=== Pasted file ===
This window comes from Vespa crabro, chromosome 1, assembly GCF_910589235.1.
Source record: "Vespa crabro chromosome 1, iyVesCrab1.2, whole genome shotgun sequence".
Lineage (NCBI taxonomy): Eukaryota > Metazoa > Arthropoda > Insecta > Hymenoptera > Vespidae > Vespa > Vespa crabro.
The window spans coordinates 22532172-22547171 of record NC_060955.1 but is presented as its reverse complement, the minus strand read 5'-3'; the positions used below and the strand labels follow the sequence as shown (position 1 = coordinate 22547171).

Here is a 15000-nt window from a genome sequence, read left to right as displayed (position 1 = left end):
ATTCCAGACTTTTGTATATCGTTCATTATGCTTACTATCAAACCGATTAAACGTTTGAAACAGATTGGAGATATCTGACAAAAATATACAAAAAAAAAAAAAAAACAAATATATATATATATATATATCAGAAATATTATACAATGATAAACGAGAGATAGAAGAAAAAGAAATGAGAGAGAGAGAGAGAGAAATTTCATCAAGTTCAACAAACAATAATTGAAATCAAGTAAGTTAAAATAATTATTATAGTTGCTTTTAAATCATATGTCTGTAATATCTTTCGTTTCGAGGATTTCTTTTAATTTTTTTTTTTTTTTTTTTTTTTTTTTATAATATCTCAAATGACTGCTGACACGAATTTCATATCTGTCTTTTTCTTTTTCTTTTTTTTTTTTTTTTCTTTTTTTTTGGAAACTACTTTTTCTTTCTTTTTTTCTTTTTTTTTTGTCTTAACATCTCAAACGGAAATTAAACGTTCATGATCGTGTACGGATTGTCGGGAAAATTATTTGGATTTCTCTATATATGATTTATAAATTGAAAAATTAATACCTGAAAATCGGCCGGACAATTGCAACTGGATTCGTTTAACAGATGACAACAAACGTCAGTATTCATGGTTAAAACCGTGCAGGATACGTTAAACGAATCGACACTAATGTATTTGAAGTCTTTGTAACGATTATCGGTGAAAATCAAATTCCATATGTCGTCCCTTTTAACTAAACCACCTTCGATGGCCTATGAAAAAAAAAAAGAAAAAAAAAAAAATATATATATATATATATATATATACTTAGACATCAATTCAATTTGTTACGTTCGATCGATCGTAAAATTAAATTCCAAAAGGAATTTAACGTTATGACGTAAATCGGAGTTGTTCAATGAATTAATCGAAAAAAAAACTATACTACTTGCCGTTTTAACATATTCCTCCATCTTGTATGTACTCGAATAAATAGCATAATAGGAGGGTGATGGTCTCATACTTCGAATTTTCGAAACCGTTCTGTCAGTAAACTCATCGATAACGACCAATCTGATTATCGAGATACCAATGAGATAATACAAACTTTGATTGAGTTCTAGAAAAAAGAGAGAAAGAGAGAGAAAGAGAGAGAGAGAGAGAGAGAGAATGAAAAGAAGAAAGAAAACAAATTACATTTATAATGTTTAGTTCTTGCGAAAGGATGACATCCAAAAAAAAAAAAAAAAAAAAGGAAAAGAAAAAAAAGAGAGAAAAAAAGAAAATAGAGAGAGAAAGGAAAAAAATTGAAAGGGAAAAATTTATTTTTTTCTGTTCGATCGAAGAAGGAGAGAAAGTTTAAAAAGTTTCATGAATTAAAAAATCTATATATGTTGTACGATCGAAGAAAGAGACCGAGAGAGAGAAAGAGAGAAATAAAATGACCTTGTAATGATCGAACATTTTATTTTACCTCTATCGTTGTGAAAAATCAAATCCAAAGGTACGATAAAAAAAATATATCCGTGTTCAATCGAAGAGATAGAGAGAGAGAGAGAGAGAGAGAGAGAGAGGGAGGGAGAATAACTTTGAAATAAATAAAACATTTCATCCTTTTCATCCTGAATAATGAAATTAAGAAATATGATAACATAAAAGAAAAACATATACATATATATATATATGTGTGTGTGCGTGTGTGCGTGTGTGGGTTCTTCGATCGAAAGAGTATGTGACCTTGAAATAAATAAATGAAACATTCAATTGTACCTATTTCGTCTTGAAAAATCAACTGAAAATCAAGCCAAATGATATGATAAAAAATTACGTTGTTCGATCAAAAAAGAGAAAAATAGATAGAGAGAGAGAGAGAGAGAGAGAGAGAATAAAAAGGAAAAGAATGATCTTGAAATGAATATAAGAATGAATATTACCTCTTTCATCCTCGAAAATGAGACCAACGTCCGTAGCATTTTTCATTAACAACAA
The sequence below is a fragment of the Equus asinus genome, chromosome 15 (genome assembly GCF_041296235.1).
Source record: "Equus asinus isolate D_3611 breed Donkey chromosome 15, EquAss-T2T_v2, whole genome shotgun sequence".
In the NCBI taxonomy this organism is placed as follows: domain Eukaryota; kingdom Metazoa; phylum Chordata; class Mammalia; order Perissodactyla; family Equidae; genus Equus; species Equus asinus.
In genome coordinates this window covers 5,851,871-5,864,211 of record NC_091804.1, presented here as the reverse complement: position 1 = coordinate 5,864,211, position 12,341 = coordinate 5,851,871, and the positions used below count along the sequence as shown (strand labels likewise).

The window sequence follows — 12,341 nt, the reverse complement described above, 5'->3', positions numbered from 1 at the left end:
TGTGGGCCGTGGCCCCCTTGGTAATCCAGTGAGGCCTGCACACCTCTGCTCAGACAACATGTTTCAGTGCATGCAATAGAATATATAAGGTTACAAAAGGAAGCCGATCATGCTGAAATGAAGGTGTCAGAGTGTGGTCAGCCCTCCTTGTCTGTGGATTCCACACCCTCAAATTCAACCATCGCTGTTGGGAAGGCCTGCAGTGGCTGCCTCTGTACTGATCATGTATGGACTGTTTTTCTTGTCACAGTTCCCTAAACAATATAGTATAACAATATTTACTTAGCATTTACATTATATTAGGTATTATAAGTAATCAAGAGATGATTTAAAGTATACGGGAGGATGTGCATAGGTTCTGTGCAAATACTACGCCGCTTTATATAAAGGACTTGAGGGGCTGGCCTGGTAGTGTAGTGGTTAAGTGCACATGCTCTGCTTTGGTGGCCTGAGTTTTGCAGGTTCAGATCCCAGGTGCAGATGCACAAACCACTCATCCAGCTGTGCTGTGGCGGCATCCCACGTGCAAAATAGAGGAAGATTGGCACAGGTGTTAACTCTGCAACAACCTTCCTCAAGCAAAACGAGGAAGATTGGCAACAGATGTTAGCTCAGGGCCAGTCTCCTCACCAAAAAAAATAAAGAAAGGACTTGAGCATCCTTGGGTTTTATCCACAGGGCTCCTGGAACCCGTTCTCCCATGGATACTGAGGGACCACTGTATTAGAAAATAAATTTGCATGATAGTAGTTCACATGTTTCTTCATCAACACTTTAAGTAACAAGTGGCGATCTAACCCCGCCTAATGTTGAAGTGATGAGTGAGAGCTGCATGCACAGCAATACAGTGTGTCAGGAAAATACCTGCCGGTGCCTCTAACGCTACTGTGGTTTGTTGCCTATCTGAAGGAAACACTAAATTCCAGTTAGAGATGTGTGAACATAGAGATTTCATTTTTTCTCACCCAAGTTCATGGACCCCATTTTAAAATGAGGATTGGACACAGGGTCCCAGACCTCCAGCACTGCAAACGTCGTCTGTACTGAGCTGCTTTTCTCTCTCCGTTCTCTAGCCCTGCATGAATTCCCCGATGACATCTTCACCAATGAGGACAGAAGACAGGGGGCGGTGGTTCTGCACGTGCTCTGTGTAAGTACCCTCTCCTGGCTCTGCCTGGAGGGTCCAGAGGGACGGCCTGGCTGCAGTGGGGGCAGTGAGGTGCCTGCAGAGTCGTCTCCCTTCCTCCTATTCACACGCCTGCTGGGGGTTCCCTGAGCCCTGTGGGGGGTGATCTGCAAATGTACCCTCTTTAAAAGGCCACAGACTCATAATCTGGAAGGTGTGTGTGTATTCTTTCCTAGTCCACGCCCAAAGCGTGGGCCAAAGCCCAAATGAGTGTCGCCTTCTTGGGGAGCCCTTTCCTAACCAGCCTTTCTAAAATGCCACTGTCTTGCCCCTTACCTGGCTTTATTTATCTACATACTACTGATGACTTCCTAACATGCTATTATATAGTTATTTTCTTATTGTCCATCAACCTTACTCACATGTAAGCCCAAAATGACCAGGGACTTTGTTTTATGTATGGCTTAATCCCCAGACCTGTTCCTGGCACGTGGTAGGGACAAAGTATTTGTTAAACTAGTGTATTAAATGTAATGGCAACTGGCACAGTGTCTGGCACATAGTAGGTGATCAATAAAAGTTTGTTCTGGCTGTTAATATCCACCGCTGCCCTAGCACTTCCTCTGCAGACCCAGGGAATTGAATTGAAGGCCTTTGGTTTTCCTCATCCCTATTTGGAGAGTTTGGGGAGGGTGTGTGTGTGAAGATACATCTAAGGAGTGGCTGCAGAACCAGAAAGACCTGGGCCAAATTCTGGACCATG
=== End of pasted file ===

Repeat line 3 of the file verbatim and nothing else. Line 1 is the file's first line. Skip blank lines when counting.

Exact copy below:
Lineage (NCBI taxonomy): Eukaryota > Metazoa > Arthropoda > Insecta > Hymenoptera > Vespidae > Vespa > Vespa crabro.